At the beginning of section D of the consultation paper, the government indicates that “Individual shareholders with higher incomes can obtain a significant tax benefit if they successfully convert corporate surplus that should be taxable as dividends, or salary, into lower-taxed capital gains.” The paper then goes on explaining Section 84.1 of Income Tax Act and the additional measure in changing Section 84.1 so the section would apply to non-arm’s length transactions by converting capital gains transactions into taxable dividends.
Let’s put it this way. On one hand, an arm’s length person wants to do some investments. When an arm’s length person buys corporate shares, no matter how big or small, people call it “legitimate investment transactions”. When this person sells the shares for cash, these shares are categorized as “capital gains” by the government and the person pays lower taxes. On the other hand, a business owner wants to retire. His adult son wants to invest into his father’s business and continues his father’s legacy. When an adult son buys his father’s corporation’s shares, no matter how big or small, people call it “tax cheating”. When the father sells the shares for cash, these shares categorize as “dividends” by the government and the business owners pays higher taxes. In the end, as Appendix A shows, when the business owner wants to sell his shares to his family member for retirement, he is heavily taxed by the government by paying additional 27% more than individuals who put their money into regular investments.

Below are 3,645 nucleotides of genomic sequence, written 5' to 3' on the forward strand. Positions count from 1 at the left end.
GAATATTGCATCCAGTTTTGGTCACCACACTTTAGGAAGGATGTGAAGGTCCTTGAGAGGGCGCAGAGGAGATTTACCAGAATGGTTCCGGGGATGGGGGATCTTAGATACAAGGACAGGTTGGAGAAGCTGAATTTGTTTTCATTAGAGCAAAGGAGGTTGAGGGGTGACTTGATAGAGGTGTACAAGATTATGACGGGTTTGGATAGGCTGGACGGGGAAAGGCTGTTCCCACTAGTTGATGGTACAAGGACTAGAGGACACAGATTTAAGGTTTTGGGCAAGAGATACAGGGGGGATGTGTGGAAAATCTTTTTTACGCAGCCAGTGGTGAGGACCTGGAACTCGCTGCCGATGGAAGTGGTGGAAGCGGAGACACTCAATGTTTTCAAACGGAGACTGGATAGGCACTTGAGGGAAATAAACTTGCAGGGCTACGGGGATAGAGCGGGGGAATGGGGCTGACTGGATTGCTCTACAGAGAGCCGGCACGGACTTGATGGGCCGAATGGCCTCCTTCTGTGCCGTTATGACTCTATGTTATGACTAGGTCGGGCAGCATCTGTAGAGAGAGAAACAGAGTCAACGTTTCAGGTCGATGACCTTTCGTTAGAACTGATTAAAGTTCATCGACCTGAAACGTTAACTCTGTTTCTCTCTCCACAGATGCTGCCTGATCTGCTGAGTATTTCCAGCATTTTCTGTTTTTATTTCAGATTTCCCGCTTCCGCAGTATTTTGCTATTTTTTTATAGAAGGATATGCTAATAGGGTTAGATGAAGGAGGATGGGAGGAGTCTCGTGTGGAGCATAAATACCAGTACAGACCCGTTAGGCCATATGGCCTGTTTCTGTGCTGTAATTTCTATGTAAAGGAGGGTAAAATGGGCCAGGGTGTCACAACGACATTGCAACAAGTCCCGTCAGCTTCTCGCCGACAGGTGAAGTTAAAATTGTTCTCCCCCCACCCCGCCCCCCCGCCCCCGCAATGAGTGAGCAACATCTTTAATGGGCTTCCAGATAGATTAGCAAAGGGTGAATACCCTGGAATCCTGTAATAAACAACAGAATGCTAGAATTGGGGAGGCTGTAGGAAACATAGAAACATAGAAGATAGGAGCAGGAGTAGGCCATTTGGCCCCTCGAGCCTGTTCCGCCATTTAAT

Is it really fair? To be fair, all individuals, no matter they are business people, employees or investors, should have the same tax rates. To be fair, all individuals should share the same risks and benefits. In other word, when an employee works 12 hours per day, the employee gets to have overtime to compensate his working hours. Same should be for the business owner as well. When a business owner works 12 hours per day, the government should pay the business owner overtime to compensate his working hours as well. In the worker’s paycheque, the worker pays only 1 out of 2.4 for EI and 1 out of 2 for CPP, the rest has to be paid by the corporation owned by business owners. When the worker losses his job or when the worker is on maternity leave, he gets to have EI. The same should go to business owner as well. In the owner’s paycheque from his own corporation, he should pay for EI as well for his future protection. And the EI and CPP should contains the same portion as employee’s: 1 out of 2.4 for EI and 1 out of 2 for CPP, the rest should be paid by the government since the owner owns the corporation. When the owner losses his corporation or when the owner is on maternity leave, he should get to receive EI as well.
Are these happening? No! So, what is fair? Look at the tax dollars the government will be collecting from these business owners just by using the government’s numbers. I can definitely conclude that this so call “fairness of the tax system” is just a disguise the government wants more money and they are targeting the small businesses this time.
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Theresa Lo, CPA